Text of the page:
My original system used to be with a Lumotec Oval Plus. It's a very good headlight, though less effective than the E-6. However, the standlight is too weak to be effective if you are stopped in traffic waiting to turn left (for example). I would therefore recommend to use a small be-seen LED headlight as standlight (and extra safely light should your main system fail).


A warning about dual headlights
A system with dual E-6 or a Lumotec and an E-6 works perfectly. However, it seems there are reliability problems in using a DLumotec primary with an E-6 secondary. We thought it was solved this spring, but it appears the problem still exists. BTW, I'm not sure if the problem only exists for those who don't have a wired taillight.
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Old 09-13-07, 10:22 AM
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Originally Posted by Michel Gagnon View Post

Lights
All the headlights Peter White sells are designed for the road. In your case, I would recommend the E-6 which is both very visible in the city and also very effective on pitch-black roads. The only limitation is if your MUP looks more like a winding foot trail: in that case, the E-6 will throw light straight ahead... which is not what you want in tight bends.
I use an MUP after dark and found most lights much too narrow as well. I was also going broke buying AA batteries! I purchased a cheap Schwinn dynamo lighting kit but burned out the taillight after only 2 hours so I had to revert to my LED Mag-Lite flashlight. I like it as it allows me to adjust the pattern between wide and narrow as necessary. I consequently converted the Mag-Lite flashlight into a dynamo-powered headlight. Here is the link on how I did it.

http://www.bikeforums.net/showthread.php?t=339965

The above link shows the test and reliability setup. I've ordered better components such as 1n5818 diodes instead of the bridge diode matrix from Radio Shack. The circuit shown should work fine for dynamo hubs as well, as they will be much better than my cheap ($7.20) bottle dynamo kit!



The new circuit will be imbedded in epoxy instead of the exposed "birds nest" setup strapped to the rack. I have over 100 miles on the test setup without problems with the flashlight and test board.

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Old 09-13-07, 12:33 PM
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Just get a Shimano DH-3NXX hub if that is want you want. You won't regret it, just like you won't regret a SON dynohub, both are fine produts. Shimano's new dynomhub, the DH3-80 is even closer to the SON hubs, at least regarding weight (490g). Probably not easy to get right now, my usual on-line shop (www.rose.de) doesn't get it until Oct./Nov. The price will be 67 euros compared to the DH-3N71 that sells for 55 euros.

B&M is coming out with a new rather spectacular 3W LED based dynamolight called "LUMOTEC IQ Fly" (Gold medal at the 2007 Eurobike show). B&M claims 40 lux, which is more that a doubling of light output compared to their other top halogen models. It uses the LED for standlight too (3-5 min.)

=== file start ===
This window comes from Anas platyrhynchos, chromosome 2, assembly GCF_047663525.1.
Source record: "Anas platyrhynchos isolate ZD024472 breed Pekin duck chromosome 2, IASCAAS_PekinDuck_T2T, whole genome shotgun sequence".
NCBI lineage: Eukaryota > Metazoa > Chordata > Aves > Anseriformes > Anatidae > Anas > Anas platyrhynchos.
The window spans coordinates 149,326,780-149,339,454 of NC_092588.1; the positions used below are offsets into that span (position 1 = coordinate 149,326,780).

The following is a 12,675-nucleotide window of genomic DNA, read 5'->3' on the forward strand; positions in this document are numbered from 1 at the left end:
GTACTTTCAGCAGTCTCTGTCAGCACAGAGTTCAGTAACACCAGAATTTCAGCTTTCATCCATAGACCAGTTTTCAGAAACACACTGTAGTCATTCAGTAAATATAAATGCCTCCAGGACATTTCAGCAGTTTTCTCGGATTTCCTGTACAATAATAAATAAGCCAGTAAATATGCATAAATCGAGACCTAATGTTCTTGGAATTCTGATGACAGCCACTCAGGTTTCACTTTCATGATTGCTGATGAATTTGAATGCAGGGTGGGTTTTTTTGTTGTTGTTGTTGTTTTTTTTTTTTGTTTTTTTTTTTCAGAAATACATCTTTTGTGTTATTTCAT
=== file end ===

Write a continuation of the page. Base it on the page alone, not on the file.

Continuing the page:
All its light is indirect as seen on this photo (notice that no LED is visible in the reflector):
http://www.radfahren.de/modules.php?...=120&photonr=7
The list price is 59 Euros, but I expect that the actual on-line price will be lower (at least in Germany). It should be available in October. I will buy one for my main bike as soon as possible, not because I think my B&M Lumotec Oval isn't bright enough for my needs, but because I won't have to worry about bulbs anymore since it is LED based.


--
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Old 09-13-07, 12:43 PM
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Sheldon Brown
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Originally Posted by Michel Gagnon View Post
– Both Shimano hubs are grounded to the frame. Therefore, if you use a Lumotec Oval Plus, it has to be mounted on a plastic bracket to insulate it.
I used to think this too, and when I installed my first Oval Plus it was on all of the time. Then somebody pointed out that there's a Phillips screw on the Oval Plus which, if you loosen or remove it, disables the ground connection so the switch works normally.

Sheldon "Who Knew?" Brown
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Old 09-13-07, 08:23 PM
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Michel Gagnon
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Thanks for the tip, Sheldon.
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Old 09-13-07, 08:59 PM
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Allen
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Originally Posted by Sheldon Brown View Post

Hey, AllenG, is that Shostakovich in your avatar? I'm a BIG Shostakovich fan!
Good eye Sheldon, that is indeed Dimitri. Shostakovich is by far my favorite modern composer. I have that image as my avatar because it really favors me though.
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Old 09-14-07, 05:59 AM
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Originally Posted by andrelam View Post
I was tempted to go for one of them, but descided that making my own power was the way to go for the type of riding I do.

André
For those that have dynamo hubs, you know how foot loose/fancy free it is to make your own power and forget about those stinkin' batteries (especially for rides longer than 1/2 hour or so).
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Old 09-14-07, 07:52 PM
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Michel Gagnon
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Yes. to me, that was by far the best advantage. Others benefits were:

– decent lighting on the road, not in the air because of road-specific headlight design;
– permanent installation; no dangling wire around.